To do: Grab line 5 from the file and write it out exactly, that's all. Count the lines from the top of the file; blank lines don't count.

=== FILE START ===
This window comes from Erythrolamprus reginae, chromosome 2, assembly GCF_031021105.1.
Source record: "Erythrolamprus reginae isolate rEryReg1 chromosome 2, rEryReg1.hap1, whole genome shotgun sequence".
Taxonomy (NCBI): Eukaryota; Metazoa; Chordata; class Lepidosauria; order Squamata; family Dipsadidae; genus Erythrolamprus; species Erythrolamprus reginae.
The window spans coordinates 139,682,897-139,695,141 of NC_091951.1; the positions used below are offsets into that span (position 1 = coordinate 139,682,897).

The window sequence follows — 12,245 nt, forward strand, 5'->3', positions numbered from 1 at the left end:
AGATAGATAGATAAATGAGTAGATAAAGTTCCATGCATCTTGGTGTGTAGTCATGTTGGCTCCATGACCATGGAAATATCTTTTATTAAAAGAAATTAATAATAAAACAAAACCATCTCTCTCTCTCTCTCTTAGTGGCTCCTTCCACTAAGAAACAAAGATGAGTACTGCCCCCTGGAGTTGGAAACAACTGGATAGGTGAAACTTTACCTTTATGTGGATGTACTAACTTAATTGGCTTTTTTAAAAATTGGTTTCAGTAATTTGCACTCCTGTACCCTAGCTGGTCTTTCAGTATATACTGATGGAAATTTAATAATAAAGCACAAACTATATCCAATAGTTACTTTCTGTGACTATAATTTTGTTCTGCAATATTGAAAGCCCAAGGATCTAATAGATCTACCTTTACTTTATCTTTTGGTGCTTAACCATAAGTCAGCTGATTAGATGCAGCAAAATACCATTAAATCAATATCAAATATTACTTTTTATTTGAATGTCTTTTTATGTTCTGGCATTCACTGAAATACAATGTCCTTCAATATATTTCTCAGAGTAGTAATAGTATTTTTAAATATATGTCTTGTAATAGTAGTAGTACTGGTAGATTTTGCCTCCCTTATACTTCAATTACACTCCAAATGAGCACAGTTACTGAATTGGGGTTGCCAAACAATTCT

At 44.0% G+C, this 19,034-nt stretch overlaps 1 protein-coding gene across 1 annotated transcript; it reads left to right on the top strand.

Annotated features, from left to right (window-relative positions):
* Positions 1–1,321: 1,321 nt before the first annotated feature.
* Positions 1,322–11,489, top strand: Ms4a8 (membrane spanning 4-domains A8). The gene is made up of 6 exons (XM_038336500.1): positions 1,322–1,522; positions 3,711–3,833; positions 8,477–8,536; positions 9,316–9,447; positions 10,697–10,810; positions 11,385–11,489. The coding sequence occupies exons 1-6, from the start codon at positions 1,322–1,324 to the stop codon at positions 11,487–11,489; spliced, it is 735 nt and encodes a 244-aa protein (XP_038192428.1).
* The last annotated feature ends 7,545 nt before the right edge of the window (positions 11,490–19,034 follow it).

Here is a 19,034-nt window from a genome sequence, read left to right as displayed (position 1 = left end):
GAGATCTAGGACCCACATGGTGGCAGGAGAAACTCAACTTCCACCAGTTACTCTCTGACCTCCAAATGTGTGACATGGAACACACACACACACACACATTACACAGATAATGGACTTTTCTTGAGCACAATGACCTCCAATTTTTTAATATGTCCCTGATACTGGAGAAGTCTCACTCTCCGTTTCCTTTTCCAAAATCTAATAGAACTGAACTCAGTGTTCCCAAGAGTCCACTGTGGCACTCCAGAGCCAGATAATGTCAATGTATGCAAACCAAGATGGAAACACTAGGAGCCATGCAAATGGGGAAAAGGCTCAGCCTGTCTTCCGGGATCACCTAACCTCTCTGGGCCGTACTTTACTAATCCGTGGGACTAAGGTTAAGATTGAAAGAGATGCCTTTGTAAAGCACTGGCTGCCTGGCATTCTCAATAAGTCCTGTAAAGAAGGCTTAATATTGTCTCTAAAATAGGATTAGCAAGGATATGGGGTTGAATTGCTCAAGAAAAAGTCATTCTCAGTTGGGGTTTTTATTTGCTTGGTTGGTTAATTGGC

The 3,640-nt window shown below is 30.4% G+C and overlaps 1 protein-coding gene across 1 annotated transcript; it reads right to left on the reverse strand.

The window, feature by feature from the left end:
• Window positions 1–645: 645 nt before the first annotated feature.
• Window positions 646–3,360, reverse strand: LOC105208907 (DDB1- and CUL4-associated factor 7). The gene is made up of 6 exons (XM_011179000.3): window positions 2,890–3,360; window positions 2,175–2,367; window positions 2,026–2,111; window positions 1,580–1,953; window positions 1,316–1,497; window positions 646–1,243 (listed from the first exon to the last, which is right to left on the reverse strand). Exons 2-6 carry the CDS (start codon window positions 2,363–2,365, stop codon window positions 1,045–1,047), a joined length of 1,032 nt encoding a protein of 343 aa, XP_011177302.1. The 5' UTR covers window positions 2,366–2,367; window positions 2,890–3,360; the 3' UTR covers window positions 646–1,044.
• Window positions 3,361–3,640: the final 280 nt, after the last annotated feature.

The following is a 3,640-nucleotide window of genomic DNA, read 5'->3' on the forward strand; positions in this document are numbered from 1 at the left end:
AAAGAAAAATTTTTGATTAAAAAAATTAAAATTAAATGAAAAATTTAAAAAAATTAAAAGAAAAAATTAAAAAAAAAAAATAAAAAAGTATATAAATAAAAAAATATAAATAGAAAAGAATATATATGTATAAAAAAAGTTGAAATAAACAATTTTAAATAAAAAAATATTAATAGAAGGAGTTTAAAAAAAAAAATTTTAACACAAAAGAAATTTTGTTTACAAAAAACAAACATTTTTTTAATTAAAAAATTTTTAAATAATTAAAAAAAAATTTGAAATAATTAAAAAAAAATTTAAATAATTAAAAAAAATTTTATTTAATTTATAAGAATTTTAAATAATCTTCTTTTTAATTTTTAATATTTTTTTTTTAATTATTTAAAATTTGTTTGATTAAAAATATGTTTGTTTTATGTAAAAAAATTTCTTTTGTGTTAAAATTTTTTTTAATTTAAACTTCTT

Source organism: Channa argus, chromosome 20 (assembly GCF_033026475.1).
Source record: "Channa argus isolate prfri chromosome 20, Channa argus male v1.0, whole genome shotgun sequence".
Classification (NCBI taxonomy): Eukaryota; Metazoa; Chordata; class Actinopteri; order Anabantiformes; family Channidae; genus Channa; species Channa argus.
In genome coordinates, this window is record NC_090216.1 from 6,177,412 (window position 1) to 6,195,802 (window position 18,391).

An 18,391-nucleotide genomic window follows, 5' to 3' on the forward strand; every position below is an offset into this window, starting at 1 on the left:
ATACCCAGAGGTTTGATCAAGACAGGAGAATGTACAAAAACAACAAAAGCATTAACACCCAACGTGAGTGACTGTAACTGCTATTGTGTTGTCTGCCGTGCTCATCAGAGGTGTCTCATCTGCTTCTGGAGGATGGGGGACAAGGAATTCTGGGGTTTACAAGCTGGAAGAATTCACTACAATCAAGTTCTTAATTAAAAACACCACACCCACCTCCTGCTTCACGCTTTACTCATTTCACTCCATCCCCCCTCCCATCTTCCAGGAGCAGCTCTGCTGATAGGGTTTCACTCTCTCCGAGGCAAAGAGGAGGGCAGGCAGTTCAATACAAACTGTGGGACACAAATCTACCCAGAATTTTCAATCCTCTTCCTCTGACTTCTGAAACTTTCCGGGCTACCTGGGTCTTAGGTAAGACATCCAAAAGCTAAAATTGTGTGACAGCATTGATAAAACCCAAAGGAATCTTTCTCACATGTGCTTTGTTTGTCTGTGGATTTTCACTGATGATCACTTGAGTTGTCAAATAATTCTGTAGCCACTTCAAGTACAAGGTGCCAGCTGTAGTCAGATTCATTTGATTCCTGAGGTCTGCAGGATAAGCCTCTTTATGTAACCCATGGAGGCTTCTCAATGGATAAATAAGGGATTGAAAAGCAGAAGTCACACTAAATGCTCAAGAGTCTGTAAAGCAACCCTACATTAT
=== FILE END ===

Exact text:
The window sequence follows — 12,245 nt, forward strand, 5'->3', positions numbered from 1 at the left end: